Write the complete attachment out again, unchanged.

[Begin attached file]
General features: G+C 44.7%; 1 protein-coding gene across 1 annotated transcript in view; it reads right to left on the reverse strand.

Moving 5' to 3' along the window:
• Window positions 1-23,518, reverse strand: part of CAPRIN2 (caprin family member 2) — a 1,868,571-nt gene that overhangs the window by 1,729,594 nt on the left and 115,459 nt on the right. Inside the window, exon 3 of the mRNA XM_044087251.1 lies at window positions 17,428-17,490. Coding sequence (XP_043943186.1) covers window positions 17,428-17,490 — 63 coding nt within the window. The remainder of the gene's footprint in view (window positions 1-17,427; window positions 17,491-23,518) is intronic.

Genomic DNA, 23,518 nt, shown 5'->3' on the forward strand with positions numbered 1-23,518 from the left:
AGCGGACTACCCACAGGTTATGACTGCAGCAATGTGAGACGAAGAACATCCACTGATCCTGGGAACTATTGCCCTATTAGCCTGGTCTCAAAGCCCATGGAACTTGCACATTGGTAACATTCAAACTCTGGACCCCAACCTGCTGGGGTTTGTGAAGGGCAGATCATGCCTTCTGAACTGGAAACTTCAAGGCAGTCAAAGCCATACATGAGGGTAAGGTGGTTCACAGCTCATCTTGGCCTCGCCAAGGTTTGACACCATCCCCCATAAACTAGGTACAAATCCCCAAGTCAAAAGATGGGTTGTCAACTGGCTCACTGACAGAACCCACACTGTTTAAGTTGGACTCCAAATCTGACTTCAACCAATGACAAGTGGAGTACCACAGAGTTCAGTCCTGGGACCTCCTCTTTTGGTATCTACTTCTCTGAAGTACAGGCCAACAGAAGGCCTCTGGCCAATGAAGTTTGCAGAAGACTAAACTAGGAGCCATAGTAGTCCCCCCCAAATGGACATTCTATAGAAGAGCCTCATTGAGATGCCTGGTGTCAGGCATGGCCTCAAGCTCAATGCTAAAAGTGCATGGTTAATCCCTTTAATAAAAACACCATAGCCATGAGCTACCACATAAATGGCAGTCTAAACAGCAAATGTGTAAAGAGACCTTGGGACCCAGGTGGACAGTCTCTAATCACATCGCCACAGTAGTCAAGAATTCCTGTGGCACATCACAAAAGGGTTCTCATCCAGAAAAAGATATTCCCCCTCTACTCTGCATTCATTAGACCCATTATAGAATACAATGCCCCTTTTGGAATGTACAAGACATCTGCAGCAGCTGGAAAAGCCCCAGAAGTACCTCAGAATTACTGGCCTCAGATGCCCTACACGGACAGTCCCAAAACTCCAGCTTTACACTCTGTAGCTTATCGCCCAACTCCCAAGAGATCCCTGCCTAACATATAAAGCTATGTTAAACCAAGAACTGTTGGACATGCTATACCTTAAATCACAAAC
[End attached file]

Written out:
General features: G+C 44.7%; 1 protein-coding gene across 1 annotated transcript in view; it reads right to left on the reverse strand.

Moving 5' to 3' along the window:
• Window positions 1-23,518, reverse strand: part of CAPRIN2 (caprin family member 2) — a 1,868,571-nt gene that overhangs the window by 1,729,594 nt on the left and 115,459 nt on the right. Inside the window, exon 3 of the mRNA XM_044087251.1 lies at window positions 17,428-17,490. Coding sequence (XP_043943186.1) covers window positions 17,428-17,490 — 63 coding nt within the window. The remainder of the gene's footprint in view (window positions 1-17,427; window positions 17,491-23,518) is intronic.

Genomic DNA, 23,518 nt, shown 5'->3' on the forward strand with positions numbered 1-23,518 from the left:
AGCGGACTACCCACAGGTTATGACTGCAGCAATGTGAGACGAAGAACATCCACTGATCCTGGGAACTATTGCCCTATTAGCCTGGTCTCAAAGCCCATGGAACTTGCACATTGGTAACATTCAAACTCTGGACCCCAACCTGCTGGGGTTTGTGAAGGGCAGATCATGCCTTCTGAACTGGAAACTTCAAGGCAGTCAAAGCCATACATGAGGGTAAGGTGGTTCACAGCTCATCTTGGCCTCGCCAAGGTTTGACACCATCCCCCATAAACTAGGTACAAATCCCCAAGTCAAAAGATGGGTTGTCAACTGGCTCACTGACAGAACCCACACTGTTTAAGTTGGACTCCAAATCTGACTTCAACCAATGACAAGTGGAGTACCACAGAGTTCAGTCCTGGGACCTCCTCTTTTGGTATCTACTTCTCTGAAGTACAGGCCAACAGAAGGCCTCTGGCCAATGAAGTTTGCAGAAGACTAAACTAGGAGCCATAGTAGTCCCCCCCAAATGGACATTCTATAGAAGAGCCTCATTGAGATGCCTGGTGTCAGGCATGGCCTCAAGCTCAATGCTAAAAGTGCATGGTTAATCCCTTTAATAAAAACACCATAGCCATGAGCTACCACATAAATGGCAGTCTAAACAGCAAATGTGTAAAGAGACCTTGGGACCCAGGTGGACAGTCTCTAATCACATCGCCACAGTAGTCAAGAATTCCTGTGGCACATCACAAAAGGGTTCTCATCCAGAAAAAGATATTCCCCCTCTACTCTGCATTCATTAGACCCATTATAGAATACAATGCCCCTTTTGGAATGTACAAGACATCTGCAGCAGCTGGAAAAGCCCCAGAAGTACCTCAGAATTACTGGCCTCAGATGCCCTACACGGACAGTCCCAAAACTCCAGCTTTACACTCTGTAGCTTATCGCCCAACTCCCAAGAGATCCCTGCCTAACATATAAAGCTATGTTAAACCAAGAACTGTTGGACATGCTATACCTTAAATCACAAAC